# A question on degrees of maps of the fundamental group of the unit circle

1. Jan 6, 2013

### trmukerji14

Hello,

I'm reading a textbook and in the textbook we are discussing the fundamental group of the unit circle and having some difficulty making out what a degree of a map is and why when there is a homotopy between two continuous maps f,g from S$^{1}$ to S$^{1}$ why the deg(f)=deg(g)

We have that the fundamental group of the unit circle, $\pi _{1}$(S$^{1}$ )

f,g: S$^{1}$ →S$^{1}$ are continuous and f≈g(homotopy)
$\iota$ $\in$$\pi _{1}$(S$^{1}$ ) is a generator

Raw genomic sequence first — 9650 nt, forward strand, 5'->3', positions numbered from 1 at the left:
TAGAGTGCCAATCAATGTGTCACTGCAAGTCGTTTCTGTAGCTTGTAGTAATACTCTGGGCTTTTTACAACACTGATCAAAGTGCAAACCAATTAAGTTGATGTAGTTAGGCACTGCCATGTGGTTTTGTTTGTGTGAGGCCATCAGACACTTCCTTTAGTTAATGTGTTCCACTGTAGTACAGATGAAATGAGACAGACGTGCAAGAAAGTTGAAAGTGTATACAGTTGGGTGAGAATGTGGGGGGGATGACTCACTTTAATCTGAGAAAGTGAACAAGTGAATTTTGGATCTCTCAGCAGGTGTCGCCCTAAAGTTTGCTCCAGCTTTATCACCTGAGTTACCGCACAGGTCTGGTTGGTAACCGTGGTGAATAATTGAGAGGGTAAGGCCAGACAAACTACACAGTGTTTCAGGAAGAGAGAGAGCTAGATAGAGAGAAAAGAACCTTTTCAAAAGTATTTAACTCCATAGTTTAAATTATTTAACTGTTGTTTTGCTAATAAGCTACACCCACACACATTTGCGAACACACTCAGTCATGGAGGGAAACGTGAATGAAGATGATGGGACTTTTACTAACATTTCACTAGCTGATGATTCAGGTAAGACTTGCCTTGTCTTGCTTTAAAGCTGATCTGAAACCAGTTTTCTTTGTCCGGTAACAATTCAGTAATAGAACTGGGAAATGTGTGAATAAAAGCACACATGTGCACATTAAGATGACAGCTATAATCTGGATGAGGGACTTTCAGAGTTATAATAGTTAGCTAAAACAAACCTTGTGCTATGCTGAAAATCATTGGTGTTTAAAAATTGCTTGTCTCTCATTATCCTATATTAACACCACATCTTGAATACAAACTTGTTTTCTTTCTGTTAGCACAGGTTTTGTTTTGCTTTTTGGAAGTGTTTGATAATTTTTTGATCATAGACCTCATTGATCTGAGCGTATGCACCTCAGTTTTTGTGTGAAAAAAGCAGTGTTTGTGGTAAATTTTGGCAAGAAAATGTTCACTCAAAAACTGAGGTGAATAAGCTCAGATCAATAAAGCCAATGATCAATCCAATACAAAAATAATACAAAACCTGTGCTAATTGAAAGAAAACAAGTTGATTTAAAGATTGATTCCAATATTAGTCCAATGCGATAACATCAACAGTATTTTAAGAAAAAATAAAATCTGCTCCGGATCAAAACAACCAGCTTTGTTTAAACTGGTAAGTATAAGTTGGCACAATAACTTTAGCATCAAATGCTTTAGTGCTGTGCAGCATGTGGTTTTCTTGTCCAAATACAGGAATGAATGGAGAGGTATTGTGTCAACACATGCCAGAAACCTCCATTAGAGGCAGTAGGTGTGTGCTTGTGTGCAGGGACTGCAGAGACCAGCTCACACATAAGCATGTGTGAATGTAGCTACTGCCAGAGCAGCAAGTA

The book defines the degree of f, deg(f), as the integer with respect to the composite
$\pi _{1}$(S$^{1},1$ ) $\stackrel{f_{*}}{\rightarrow}$ $\pi _{1}$(S$^{1},f(1)$ )$\stackrel{\gamma_{a}}{\rightarrow}$ $\pi _{1}$(S$^{1},1$ )

Note that a is a path from 1 to f(1) and $\gamma_{a}$ is the change of base-point isomorphism

We have $\iota$→deg(f)$\iota$

What exactly is this degree of f?

My understanding is that when we consider $\iota$ the associated integer is 1 and then we have that the associated integer with $\pi _{1}$(S$^{1}, f(1)$ )

What does the change of basepoint homomorphism have to do with it?

Also, why does deg(f)=deg(g)? I know this is due to the abelian property of $\pi _{1}$(S$^{1},1$ ) and the fact that there is a path between f(1) and g(1).

Any help on this would be appreciated greatly.

Thank you